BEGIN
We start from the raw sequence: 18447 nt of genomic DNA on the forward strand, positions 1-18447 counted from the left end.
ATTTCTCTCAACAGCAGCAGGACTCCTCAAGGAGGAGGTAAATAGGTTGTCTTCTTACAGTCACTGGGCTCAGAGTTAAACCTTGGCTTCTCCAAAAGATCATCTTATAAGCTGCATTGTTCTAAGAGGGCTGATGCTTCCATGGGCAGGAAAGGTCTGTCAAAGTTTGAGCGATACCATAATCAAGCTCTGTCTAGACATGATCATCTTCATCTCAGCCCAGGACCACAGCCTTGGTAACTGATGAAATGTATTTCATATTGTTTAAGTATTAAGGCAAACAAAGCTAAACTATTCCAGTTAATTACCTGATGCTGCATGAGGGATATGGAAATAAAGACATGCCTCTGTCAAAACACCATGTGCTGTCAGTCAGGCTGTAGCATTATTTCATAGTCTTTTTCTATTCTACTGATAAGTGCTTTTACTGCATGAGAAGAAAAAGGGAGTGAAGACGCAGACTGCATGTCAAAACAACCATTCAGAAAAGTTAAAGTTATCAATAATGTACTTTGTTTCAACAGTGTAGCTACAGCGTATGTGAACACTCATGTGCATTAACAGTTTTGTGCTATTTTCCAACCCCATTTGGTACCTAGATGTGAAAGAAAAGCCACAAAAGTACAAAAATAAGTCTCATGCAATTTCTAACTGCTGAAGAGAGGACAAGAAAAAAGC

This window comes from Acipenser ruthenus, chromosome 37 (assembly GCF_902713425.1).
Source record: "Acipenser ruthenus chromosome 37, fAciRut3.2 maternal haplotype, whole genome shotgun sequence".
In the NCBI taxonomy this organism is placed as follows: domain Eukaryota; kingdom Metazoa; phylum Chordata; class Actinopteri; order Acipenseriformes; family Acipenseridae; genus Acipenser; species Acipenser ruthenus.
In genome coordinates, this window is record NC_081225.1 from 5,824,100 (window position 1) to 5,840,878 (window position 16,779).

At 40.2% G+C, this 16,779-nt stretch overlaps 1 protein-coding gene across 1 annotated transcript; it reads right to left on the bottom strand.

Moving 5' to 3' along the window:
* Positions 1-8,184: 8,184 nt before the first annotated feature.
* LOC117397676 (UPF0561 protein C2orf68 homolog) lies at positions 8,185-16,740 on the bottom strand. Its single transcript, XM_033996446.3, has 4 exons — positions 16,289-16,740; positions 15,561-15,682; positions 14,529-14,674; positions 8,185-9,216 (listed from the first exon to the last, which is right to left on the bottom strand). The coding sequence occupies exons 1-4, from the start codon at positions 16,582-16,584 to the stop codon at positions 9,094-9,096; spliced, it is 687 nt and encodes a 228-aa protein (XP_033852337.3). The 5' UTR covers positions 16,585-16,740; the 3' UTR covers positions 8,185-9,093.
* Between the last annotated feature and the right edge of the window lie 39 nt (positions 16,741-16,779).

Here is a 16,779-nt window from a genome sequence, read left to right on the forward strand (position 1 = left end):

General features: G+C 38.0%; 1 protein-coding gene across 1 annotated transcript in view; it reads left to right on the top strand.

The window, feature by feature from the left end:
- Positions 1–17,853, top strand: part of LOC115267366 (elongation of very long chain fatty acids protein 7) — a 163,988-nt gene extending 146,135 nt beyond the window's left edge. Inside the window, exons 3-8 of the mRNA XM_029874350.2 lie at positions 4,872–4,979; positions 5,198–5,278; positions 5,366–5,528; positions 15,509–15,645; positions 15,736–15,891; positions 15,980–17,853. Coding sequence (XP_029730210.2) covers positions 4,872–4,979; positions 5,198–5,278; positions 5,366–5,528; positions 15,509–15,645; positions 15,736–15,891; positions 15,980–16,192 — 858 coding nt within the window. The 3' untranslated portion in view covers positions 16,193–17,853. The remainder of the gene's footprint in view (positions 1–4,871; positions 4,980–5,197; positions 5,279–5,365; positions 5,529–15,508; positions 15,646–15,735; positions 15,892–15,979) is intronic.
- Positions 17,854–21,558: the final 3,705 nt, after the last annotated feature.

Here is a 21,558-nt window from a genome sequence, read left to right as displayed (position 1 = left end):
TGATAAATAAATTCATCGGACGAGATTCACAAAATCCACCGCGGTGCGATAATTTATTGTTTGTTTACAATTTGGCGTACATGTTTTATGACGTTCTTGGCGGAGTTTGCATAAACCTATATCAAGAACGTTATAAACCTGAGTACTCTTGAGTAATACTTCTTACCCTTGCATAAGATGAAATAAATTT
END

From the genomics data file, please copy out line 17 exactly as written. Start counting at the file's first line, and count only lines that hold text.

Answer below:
Here is a 21,558-nt window from a genome sequence, read left to right as displayed (position 1 = left end):